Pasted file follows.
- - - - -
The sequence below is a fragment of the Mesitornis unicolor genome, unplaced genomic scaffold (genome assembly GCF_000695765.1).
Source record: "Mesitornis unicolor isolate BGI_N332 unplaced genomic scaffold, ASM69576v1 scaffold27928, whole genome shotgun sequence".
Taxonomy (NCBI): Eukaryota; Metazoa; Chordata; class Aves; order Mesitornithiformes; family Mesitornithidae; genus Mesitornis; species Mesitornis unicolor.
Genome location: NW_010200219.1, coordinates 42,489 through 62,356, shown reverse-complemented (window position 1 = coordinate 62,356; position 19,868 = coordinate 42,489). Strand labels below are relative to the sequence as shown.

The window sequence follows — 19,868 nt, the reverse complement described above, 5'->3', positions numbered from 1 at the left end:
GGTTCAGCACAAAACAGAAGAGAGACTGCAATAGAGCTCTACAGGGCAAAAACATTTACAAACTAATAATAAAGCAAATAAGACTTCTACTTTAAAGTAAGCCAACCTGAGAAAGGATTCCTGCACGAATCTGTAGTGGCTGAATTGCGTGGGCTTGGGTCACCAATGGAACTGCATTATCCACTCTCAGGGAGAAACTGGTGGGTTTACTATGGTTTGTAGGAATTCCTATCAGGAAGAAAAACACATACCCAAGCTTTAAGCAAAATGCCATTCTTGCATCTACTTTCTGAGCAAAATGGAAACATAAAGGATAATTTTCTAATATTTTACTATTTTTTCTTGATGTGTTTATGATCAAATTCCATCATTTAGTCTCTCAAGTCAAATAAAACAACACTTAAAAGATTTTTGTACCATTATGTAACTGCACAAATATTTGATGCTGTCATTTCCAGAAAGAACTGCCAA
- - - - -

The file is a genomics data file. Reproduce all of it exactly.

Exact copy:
The sequence below is a fragment of the Mesitornis unicolor genome, unplaced genomic scaffold (genome assembly GCF_000695765.1).
Source record: "Mesitornis unicolor isolate BGI_N332 unplaced genomic scaffold, ASM69576v1 scaffold27928, whole genome shotgun sequence".
Taxonomy (NCBI): Eukaryota; Metazoa; Chordata; class Aves; order Mesitornithiformes; family Mesitornithidae; genus Mesitornis; species Mesitornis unicolor.
Genome location: NW_010200219.1, coordinates 42,489 through 62,356, shown reverse-complemented (window position 1 = coordinate 62,356; position 19,868 = coordinate 42,489). Strand labels below are relative to the sequence as shown.

The window sequence follows — 19,868 nt, the reverse complement described above, 5'->3', positions numbered from 1 at the left end:
GGTTCAGCACAAAACAGAAGAGAGACTGCAATAGAGCTCTACAGGGCAAAAACATTTACAAACTAATAATAAAGCAAATAAGACTTCTACTTTAAAGTAAGCCAACCTGAGAAAGGATTCCTGCACGAATCTGTAGTGGCTGAATTGCGTGGGCTTGGGTCACCAATGGAACTGCATTATCCACTCTCAGGGAGAAACTGGTGGGTTTACTATGGTTTGTAGGAATTCCTATCAGGAAGAAAAACACATACCCAAGCTTTAAGCAAAATGCCATTCTTGCATCTACTTTCTGAGCAAAATGGAAACATAAAGGATAATTTTCTAATATTTTACTATTTTTTCTTGATGTGTTTATGATCAAATTCCATCATTTAGTCTCTCAAGTCAAATAAAACAACACTTAAAAGATTTTTGTACCATTATGTAACTGCACAAATATTTGATGCTGTCATTTCCAGAAAGAACTGCCAA